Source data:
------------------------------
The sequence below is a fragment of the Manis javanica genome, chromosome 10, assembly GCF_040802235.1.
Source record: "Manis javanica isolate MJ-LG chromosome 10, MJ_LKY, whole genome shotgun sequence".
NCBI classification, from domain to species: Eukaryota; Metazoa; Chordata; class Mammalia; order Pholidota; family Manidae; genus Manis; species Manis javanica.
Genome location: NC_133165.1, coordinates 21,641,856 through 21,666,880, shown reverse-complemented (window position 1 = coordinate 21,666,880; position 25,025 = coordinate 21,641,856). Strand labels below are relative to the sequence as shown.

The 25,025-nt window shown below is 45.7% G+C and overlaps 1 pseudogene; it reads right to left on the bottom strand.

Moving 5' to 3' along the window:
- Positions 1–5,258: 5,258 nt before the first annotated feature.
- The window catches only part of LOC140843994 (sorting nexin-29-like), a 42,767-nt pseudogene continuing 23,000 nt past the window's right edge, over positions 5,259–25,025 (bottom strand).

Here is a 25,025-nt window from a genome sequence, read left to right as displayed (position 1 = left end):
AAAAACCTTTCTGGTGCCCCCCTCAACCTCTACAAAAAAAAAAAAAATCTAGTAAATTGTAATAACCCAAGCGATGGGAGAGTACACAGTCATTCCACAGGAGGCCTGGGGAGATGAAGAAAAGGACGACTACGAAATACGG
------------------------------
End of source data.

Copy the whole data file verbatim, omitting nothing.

The sequence below is a fragment of the Manis javanica genome, chromosome 10, assembly GCF_040802235.1.
Source record: "Manis javanica isolate MJ-LG chromosome 10, MJ_LKY, whole genome shotgun sequence".
NCBI classification, from domain to species: Eukaryota; Metazoa; Chordata; class Mammalia; order Pholidota; family Manidae; genus Manis; species Manis javanica.
Genome location: NC_133165.1, coordinates 21,641,856 through 21,666,880, shown reverse-complemented (window position 1 = coordinate 21,666,880; position 25,025 = coordinate 21,641,856). Strand labels below are relative to the sequence as shown.

The 25,025-nt window shown below is 45.7% G+C and overlaps 1 pseudogene; it reads right to left on the bottom strand.

Moving 5' to 3' along the window:
- Positions 1–5,258: 5,258 nt before the first annotated feature.
- The window catches only part of LOC140843994 (sorting nexin-29-like), a 42,767-nt pseudogene continuing 23,000 nt past the window's right edge, over positions 5,259–25,025 (bottom strand).

Here is a 25,025-nt window from a genome sequence, read left to right as displayed (position 1 = left end):
AAAAACCTTTCTGGTGCCCCCCTCAACCTCTACAAAAAAAAAAAAAATCTAGTAAATTGTAATAACCCAAGCGATGGGAGAGTACACAGTCATTCCACAGGAGGCCTGGGGAGATGAAGAAAAGGACGACTACGAAATACGG